It’s fall now, so our farmers’ markets and grocers are slowly changing to include some of our favorite seasonal produce.
Sure pumpkin is popping up everywhere, including in our coffee, breads, muffins, and desserts — not to mention on our front doors and porches as decorations.
But what about the other great fall produce choices — winter squashes, that we can use to enrich our tables and our nutrition at this time of year?
There are many varieties that we can use and try if we have never had them before that can add color and nutrition to our family meals.
Here are some you should be able to find at your favorite produce stand:
- Spaghetti squash (flesh looks like spaghetti when steamed)
- Hubbard squash (large; pumpkin flavor)
- Acorn squash
- Butternut squash (sweetest winter squash)
- Crookneck squash
- Buttercup squash (smaller, rounder variety)
- Kabocha squash (described as a cross between a sweet potato and a pumpkin)
- Turbin squash (good for decorations or as a soup bowl)
These varieties of winter squash are picked in the autumn, when they are hard and ripe, and can be stored for weeks. After the harvest, winter squash is hardened off by allowing the skin time to harden to resist mold and insect damage.
How to Select Winter Squash
When selecting winter squash at the farmers’ market or grocer, you want to find the squash that is free from soft spots or obvious blemishes. Winter squash should be firm and heavy for its size relative to other items in the produce area.
Most of the time you will find a whole squash in the market but some retailers have begun cutting them into smaller portions and removing the seeds.
Winter Squash Nutritional Value
Winter squashes are good sources of vitamins and minerals, especially beta carotene (precursor to vitamin A), vitamin C, iron and potassium as well as fiber while being relatively low in calories.
Winter squash as a group have about 80 calories per 1 cup of cooked squash.
Cooking with Winter Squash
Most winter squash is used in recipes for soups, stews, side dishes or stuffed and served with other meal items.
It is often baked, roasted, steamed, boiled or even grilled. It can be added to rice, curry dishes, greens, and pies. Spaghetti squash can be used in place of pasta with your favorite sauce.
Most seeds can be roasted and are delicious for snacking and salads!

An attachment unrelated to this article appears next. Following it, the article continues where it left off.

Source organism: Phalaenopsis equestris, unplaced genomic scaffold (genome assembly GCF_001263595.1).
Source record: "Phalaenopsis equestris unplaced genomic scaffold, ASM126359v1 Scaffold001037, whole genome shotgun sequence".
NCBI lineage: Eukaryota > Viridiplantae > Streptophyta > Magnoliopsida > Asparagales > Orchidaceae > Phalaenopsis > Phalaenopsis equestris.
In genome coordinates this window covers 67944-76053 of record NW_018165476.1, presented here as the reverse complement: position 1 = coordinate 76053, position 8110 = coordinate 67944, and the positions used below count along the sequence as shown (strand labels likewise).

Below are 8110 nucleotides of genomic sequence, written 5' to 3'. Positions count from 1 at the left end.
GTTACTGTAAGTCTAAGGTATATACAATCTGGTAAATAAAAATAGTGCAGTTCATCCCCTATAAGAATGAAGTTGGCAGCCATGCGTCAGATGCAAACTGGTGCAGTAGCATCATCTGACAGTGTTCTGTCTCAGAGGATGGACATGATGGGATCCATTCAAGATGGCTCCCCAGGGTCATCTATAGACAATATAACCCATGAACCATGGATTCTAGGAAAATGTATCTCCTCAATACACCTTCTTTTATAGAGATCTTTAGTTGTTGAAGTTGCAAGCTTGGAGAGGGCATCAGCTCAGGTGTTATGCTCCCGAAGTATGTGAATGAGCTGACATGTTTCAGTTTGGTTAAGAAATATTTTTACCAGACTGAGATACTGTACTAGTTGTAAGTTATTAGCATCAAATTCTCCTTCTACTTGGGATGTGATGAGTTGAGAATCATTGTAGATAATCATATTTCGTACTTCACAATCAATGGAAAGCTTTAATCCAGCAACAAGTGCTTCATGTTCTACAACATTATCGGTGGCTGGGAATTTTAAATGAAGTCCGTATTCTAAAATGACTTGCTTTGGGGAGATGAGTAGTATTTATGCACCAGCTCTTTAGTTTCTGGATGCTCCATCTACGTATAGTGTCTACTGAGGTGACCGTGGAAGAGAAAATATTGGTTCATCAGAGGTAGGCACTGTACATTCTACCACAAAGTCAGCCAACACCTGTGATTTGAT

Since winter squash is generally hard and firm, it is best to cut one down the middle until it breaks and remove the seeds with a spoon. Peel with a knife for recipes and then cut into desired size cubes or bake in the skin and remove it after cooking according to the recipe.
Favorite Winter Squash Recipes
My family really enjoys baked butternut squash and we have it all throughout the fall and winter as an easy side dish. We also love chunks of winter squash mixed with chunks of potatoes, carrots and onions roasted with olive oil and seasonings.
Here is one of our favorite winter squash recipes that takes the colorful squash to the next level and is a great addition to our Thanksgiving table.
I hope you will enjoy these ideas and all the great ways we can add nutritious winter squash to our family meals this fall!
- 2 small acorn squash, halved and seeded
- 1 Tablespoons butter, melted
- 1 cup apple, cubed with skin on
- 1/3 cup raisins
- 1/3 cup cranberries, fresh
- 2 Tablespoons walnuts or pecans, chopped
- ¼ teaspoon cinnamon
- Dash nutmeg
- ¼ cup brown sugar
- 1 Tablespoons butter
- Wash, cut and seed acorn squash.
- Baste with 1 Tablespoon butter.
- Bake on a baking sheet at 375 degrees F for one hour until flesh is soft.
- While squash bakes, melt the butter in a medium saucepan.
- Add all other ingredients and mix until heated.
- Cook on low heat for 10-15 minutes until apples become tender.
- Spoon apple mixture into baked acorn squash dividing evenly.
- Return to oven and cook for 15 more minutes until heated thoroughly.
- Gala, Fuji, Red Delicious apples are good varieties to choose due to their sweetness and moisture content.
- You can use either regular or golden raisins but the darker color adds color depth to this mixture.
- If desired, use dried cranberries but I prefer the fresh.